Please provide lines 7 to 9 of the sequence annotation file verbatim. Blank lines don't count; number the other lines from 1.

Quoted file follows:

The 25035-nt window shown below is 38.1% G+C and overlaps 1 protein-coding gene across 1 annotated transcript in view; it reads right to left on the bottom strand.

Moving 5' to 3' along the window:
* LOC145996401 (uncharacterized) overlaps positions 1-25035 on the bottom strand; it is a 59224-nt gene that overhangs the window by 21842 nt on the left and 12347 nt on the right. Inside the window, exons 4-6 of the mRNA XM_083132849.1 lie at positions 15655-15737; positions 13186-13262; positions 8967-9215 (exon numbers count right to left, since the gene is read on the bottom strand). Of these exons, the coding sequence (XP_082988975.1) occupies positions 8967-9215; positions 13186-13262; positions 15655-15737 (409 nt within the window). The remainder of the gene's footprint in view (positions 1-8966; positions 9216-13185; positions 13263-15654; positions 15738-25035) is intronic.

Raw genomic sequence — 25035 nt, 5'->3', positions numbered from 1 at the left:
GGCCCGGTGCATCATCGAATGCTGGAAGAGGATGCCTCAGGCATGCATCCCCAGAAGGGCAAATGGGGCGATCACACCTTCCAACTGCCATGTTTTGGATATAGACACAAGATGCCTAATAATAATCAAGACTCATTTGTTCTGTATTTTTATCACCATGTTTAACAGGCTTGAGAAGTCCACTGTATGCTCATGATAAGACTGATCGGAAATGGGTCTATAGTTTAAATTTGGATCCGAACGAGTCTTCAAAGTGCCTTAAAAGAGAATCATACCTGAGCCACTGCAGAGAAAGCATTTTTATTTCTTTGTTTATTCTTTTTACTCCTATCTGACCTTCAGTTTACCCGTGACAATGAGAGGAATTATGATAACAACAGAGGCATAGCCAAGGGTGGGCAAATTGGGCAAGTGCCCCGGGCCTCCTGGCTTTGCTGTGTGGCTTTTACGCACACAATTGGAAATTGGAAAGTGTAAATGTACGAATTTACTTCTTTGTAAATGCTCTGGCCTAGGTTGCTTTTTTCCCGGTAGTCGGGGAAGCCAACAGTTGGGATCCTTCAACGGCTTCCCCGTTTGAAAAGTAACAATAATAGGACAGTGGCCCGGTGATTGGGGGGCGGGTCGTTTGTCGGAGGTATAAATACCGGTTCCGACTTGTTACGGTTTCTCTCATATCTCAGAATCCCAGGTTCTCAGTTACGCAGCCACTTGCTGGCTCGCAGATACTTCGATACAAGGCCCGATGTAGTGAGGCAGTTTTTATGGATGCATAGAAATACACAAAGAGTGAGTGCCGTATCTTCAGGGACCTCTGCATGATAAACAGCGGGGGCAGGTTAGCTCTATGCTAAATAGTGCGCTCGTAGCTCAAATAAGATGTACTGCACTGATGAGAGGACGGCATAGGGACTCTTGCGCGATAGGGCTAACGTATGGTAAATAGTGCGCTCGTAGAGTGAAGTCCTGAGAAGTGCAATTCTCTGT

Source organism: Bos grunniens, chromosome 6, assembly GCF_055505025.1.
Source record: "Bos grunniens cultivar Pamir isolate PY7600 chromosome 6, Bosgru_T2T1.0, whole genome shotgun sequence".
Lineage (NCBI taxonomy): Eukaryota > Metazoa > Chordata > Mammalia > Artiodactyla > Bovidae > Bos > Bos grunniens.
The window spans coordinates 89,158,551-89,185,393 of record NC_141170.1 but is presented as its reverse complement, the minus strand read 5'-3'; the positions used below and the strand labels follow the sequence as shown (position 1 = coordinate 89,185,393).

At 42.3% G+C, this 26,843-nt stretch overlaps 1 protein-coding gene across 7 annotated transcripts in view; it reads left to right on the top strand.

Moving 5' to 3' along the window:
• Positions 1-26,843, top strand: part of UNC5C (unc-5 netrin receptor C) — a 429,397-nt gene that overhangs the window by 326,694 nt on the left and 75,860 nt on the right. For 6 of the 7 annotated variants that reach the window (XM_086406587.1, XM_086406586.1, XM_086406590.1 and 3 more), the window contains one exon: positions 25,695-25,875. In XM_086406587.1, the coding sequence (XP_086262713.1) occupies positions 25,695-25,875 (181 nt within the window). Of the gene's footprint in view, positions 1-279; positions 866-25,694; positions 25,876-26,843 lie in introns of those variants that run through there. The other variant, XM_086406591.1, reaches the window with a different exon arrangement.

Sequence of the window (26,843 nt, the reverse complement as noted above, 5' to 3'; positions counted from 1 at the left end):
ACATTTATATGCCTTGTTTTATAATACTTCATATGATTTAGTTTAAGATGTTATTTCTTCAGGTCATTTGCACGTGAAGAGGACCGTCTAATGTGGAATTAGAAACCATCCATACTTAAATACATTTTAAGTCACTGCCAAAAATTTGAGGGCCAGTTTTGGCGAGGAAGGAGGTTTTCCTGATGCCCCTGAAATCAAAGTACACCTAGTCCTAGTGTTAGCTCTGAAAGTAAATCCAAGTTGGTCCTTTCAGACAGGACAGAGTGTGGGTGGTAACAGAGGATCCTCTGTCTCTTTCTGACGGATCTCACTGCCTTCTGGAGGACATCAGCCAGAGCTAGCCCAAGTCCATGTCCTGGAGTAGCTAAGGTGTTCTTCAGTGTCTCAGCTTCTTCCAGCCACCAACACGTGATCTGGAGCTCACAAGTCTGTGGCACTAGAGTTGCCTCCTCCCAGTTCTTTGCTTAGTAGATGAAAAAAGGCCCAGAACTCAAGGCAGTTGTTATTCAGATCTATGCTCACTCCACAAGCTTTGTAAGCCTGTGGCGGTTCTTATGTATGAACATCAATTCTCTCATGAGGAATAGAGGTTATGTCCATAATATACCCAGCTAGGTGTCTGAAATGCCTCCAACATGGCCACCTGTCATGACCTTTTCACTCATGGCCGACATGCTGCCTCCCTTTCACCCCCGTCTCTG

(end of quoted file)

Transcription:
Source record: "Bos grunniens cultivar Pamir isolate PY7600 chromosome 6, Bosgru_T2T1.0, whole genome shotgun sequence".
Lineage (NCBI taxonomy): Eukaryota > Metazoa > Chordata > Mammalia > Artiodactyla > Bovidae > Bos > Bos grunniens.
The window spans coordinates 89,158,551-89,185,393 of record NC_141170.1 but is presented as its reverse complement, the minus strand read 5'-3'; the positions used below and the strand labels follow the sequence as shown (position 1 = coordinate 89,185,393).